Being precise with your coaching language
“Words aren’t just strings of alphabets sewn together with ink,” writes author Bushra Azhar.
“Words are cues. Words are triggers.”
Increasingly in the word of coaching, we are precisely examining the words we emit, and the intent signalled as a result.
It used to be that sports terminology was mostly perfunctory and practical.
If you wanted to describe a manoeuvre, you called it something it resembled. Either that or you did the complete opposite and named it something enigmatic to baffle your opponents.
If you wanted to deliver an instruction for a task, you wrapped it in plain, easy-to-follow language.
Motivational speech was something reserved for moments before a game, or when spirits were low at training.
But the value of each utterance is now much more deeply considered.
“When selling a solution, what you are really trying to do is evoke a desire,” Azhar continues.
For that reason, professional and semi-professional organisations now spend concerted time workshopping the lingo that will propel them through a coming season.
Terms not only need to be functional, but evocative, clear, concise, strategic, even ‘on-brand’.
James Vaughan spent time analysing how FC Barcelona, one of the world’s biggest sports clubs, completely revamped their vocabulary, attempting to “dismantle the language of war”.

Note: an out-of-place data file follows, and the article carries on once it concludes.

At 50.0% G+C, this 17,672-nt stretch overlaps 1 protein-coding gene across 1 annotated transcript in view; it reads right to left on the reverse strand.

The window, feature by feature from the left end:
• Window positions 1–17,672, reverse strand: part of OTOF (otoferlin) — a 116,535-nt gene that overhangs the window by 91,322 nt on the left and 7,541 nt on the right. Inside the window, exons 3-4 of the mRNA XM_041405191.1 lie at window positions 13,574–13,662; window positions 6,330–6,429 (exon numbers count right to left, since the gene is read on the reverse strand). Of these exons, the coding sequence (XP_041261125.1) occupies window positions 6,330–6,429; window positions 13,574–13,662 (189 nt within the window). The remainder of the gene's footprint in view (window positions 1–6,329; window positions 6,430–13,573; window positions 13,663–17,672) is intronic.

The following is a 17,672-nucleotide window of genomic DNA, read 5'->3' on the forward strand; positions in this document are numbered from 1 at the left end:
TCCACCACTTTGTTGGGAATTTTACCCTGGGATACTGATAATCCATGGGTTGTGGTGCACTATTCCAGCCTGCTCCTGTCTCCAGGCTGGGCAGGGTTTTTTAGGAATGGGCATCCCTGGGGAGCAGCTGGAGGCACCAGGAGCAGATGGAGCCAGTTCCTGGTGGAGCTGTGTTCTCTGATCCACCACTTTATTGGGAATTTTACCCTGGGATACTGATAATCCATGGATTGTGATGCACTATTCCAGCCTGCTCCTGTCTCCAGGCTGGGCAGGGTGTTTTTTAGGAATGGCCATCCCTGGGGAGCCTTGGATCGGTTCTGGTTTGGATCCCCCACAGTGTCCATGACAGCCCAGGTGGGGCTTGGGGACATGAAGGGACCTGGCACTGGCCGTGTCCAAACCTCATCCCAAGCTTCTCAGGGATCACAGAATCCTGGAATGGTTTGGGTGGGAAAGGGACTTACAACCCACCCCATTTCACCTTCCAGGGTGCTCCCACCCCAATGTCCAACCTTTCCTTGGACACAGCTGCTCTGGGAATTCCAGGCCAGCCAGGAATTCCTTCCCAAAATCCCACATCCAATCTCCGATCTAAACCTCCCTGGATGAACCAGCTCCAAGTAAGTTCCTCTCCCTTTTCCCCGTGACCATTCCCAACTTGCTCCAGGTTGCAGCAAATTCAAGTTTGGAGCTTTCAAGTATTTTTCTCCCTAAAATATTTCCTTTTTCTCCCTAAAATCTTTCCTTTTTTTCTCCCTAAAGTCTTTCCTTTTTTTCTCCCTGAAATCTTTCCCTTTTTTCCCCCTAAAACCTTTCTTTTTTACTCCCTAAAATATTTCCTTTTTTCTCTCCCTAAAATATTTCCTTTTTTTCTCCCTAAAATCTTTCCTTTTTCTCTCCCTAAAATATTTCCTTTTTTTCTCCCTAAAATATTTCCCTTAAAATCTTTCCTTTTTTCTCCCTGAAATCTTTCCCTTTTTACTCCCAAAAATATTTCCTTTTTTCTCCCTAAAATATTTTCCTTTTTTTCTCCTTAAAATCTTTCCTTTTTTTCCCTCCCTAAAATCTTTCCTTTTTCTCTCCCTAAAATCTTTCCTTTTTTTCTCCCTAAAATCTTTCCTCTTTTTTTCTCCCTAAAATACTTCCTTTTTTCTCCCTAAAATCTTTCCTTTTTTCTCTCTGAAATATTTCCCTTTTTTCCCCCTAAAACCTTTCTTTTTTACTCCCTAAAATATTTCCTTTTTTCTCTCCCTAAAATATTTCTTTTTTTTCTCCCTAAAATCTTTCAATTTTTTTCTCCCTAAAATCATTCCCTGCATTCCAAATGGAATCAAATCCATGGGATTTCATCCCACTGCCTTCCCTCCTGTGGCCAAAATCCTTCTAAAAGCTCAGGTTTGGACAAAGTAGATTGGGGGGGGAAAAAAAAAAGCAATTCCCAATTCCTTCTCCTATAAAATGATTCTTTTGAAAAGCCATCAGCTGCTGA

‘Attack’ was replaced by ‘possession phase’, ‘defence’ replaced by ‘recovering the ball’, ‘enemy’ was supplanted by ‘opposition’.
Even ‘win’ was less favoured than ‘enjoy’, ‘learn’ and ‘compete’.
Of course, FC Barcelona is exceptional. The megalith even has a Head of Methodology, Joan Vila Bosch, who explained the thinking behind the radical shift.
“As people we are defined by our words,” said Vila Bosch.
FC Barcelona wanted to emphasise the importance of positive psychological processes and realise their ambition of being more than just a football team.
While their example may be at the extremity of the scale, undoubtedly the desire to be more scientific with language is pervasive on a wider scale.
Returning to the concept of being evocative – it is just as valuable to ensure coaches are evoking a similar understanding from players, not just evoking emotion.
As has been observed throughout the history of philosophy, what ‘love’ means to one person, can mean something completely different to another, and so forth.
Half the battle in communicating effectively is synchronising what an entire team (or organisation) understands to be implied by a few short words.
“We are all speaking a sporting language that some will understand, but do our participants?” asks Jon Woodward, a keen observer of sporting lingo.
He has compiled a six-step guide for coaches to reflect on, regarding their communication technique.
- Listen to yourself
- Listen to others
- Count your words
- Count your information
- Paint the picture
- Don’t talk (use of silence)
Have you considered your methods of communication, the language you use, and the impression they form within the minds of others?
What are some of your favoured terms to get across exactly what you mean? Do you have other words which could be perceived as ambiguous by some? Where do you think you need to improve?
Coach’s Companion will soon have self-appraisals available to allow you to identify and quantify potential areas of improvement.